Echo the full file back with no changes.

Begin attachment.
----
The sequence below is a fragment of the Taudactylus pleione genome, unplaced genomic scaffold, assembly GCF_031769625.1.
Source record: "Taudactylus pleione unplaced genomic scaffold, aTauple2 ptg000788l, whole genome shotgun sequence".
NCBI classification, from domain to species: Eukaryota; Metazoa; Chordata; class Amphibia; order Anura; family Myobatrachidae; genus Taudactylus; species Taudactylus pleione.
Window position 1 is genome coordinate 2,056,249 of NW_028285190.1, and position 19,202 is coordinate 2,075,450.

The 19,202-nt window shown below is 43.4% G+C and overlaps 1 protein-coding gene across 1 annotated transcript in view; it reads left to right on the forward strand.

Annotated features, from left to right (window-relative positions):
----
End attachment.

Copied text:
The sequence below is a fragment of the Taudactylus pleione genome, unplaced genomic scaffold, assembly GCF_031769625.1.
Source record: "Taudactylus pleione unplaced genomic scaffold, aTauple2 ptg000788l, whole genome shotgun sequence".
NCBI classification, from domain to species: Eukaryota; Metazoa; Chordata; class Amphibia; order Anura; family Myobatrachidae; genus Taudactylus; species Taudactylus pleione.
Window position 1 is genome coordinate 2,056,249 of NW_028285190.1, and position 19,202 is coordinate 2,075,450.

The 19,202-nt window shown below is 43.4% G+C and overlaps 1 protein-coding gene across 1 annotated transcript in view; it reads left to right on the forward strand.

Annotated features, from left to right (window-relative positions):